A still from animated documentary “Eternal Spring” is shown in this undated handout photo. “Eternal Spring,” an animated documentary about religious persecution in China, will be Canada’s contender for a nomination in the Best International Feature Film category at next year’s Academy Awards. Telefilm Canada announced Wednesday that it would submit Jason Loftus’s film for consideration in the category formerly called Best Foreign Language Film. The movie tells the story of the banned spiritual group Falun Gong, who were targeted by police raids after a faction of members hacked into a state TV signal in 2002 in an effort to correct the record about their practice. THE CANADIAN PRESS/HO - 2022 Lofty Sky Pictures

A still from animated documentary “Eternal Spring” is shown in this undated handout photo. “Eternal Spring,” an animated documentary about religious persecution in China, will be Canada’s contender for a nomination in the Best International Feature Film category at next year’s Academy Awards. Telefilm Canada announced Wednesday that it would submit Jason Loftus’s film for consideration in the category formerly called Best Foreign Language Film. The movie tells the story of the banned spiritual group Falun Gong, who were targeted by police raids after a faction of members hacked into a state TV signal in 2002 in an effort to correct the record about their practice. THE CANADIAN PRESS/HO - 2022 Lofty Sky Pictures

Animated doc ‘Eternal Spring’ selected as Canada’s contender for Oscar nomination

Filmmaker hopes selection will draw further attention to human rights abuses in China

“Eternal Spring,” an animated documentary about religious persecution in China, will be Canada’s contender for a nomination in the Best International Feature Film category at next year’s Academy Awards.

Telefilm Canada announced Wednesday that it would submit Jason Loftus’s film for consideration in the category formerly called Best Foreign Language Film, a move the filmmaker hopes will draw further attention to human rights abuses in China.

The movie tells the story of the banned spiritual group Falun Gong, who were targeted by police raids after a faction of members hacked into a state TV signal in 2002 in an effort to correct the record about their practice.

The comic book illustrator Daxiong, a Falun Gong practitioner, was forced to flee to North America, and initially blamed the hijacking for worsening the group’s violent repression. He changes his mind after meeting the only known surviving hacker to escape China.

The Mandarin-language film combines present-day footage and 3D animation inspired by Daxiong’s art.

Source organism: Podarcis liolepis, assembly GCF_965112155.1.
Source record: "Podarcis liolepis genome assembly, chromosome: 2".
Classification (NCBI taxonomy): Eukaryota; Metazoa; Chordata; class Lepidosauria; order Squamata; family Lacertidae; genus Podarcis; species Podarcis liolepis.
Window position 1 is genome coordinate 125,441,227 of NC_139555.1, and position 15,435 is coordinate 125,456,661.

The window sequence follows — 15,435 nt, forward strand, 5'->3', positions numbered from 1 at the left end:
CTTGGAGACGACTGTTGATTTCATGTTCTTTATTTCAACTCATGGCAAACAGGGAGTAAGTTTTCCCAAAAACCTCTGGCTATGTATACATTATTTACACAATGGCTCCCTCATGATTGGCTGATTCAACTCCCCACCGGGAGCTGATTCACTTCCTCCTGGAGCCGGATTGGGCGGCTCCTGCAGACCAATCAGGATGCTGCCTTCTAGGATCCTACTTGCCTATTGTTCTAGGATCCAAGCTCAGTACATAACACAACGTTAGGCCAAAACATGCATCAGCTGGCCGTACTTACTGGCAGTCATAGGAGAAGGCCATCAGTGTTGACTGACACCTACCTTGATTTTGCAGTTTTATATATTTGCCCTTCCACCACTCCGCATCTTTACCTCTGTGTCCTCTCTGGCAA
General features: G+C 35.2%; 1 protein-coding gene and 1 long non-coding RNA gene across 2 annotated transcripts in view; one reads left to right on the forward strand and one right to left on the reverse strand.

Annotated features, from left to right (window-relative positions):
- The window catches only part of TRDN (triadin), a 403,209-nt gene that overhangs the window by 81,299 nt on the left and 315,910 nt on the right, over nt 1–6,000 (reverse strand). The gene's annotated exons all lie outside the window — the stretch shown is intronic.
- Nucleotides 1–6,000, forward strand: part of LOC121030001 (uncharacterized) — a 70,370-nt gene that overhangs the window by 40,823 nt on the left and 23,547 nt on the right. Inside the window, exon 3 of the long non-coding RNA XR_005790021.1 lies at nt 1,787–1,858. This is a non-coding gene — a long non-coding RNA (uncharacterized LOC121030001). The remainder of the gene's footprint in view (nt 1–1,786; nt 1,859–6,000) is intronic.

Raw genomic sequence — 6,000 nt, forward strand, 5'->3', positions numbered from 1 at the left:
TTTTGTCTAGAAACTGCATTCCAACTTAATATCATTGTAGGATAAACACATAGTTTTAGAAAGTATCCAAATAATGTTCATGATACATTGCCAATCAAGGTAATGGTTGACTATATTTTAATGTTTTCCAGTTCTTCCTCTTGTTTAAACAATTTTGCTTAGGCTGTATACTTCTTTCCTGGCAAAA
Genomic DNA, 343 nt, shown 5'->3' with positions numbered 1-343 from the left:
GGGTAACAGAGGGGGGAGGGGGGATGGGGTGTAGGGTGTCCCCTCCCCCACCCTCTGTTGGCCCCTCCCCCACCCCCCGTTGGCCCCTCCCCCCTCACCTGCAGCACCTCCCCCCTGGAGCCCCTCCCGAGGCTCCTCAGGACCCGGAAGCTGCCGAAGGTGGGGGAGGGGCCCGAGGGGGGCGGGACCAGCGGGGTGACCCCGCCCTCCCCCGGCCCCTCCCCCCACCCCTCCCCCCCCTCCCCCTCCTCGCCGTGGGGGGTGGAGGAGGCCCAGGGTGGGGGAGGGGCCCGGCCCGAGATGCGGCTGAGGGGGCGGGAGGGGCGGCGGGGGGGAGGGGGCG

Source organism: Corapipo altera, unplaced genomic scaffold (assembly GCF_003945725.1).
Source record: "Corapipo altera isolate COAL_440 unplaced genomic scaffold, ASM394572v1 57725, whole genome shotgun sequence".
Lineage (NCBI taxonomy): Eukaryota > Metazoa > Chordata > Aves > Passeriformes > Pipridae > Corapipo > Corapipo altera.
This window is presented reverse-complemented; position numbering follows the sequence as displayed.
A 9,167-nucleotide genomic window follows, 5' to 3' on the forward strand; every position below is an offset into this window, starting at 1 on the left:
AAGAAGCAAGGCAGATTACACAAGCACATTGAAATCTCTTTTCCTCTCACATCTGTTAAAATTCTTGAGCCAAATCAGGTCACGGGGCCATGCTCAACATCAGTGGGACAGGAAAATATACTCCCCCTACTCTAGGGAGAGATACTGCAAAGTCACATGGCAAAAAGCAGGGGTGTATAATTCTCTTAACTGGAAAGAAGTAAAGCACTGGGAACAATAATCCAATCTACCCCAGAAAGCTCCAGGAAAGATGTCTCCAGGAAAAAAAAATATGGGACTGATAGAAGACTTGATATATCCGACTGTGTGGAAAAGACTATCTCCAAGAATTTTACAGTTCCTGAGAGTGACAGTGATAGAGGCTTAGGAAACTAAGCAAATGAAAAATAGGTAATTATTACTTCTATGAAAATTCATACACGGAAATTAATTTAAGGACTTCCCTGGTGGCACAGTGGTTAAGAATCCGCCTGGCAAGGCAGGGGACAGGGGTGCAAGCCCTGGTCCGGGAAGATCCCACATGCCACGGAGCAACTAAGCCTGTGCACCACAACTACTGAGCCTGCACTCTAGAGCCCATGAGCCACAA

“It felt deeply rewarding to be able to carry on, with these people, the story that they weren’t able to get to share widely,” Loftus said in a virtual press conference announcing the selection. “Some people suffered so much or are no longer with us.”

He said spotlighting wrongdoing in China can be risky for a filmmaker. The Chinese government is a powerful player in business, and Loftus said some festivals have opted not to screen “Eternal Spring” because of it.

“There’s a whole lot of people who really feel strongly that the stories are important to tell,” he said. “Perhaps even because they are sensitive, it’s even more important to tell them.”

A pan-Canadian selection committee of 20 members from various government agencies and film industry associations chose the movie.

It’s the first time Canada will submit an animated feature, a documentary and a Mandarin-language film for consideration, said Telefilm Canada CEO Christa Dickenson.

“It really shows where stories are going, and the type of creators and stories that Canada and the system is supporting,” she said.

The Academy accepts only one submission in the category from each country for consideration. If selected, “Eternal Spring” would become the ninth Canadian movie to receive an Oscar nomination in the category.

Only one — Denys Arcand’s “Les Invasions barbares” — has ever won, in 2004.

“Eternal Spring” has already played at several festivals, and will hit Canadian theatres across Canada on Sept. 23 — a condition of eligibility in the multistage Oscars race.

The Academy will release a short list of 15 films on Dec. 21, and the nominees will be announced Jan. 24.

The Oscars ceremony is set for March 12.

—Nicole Thompson, The Canadian Press

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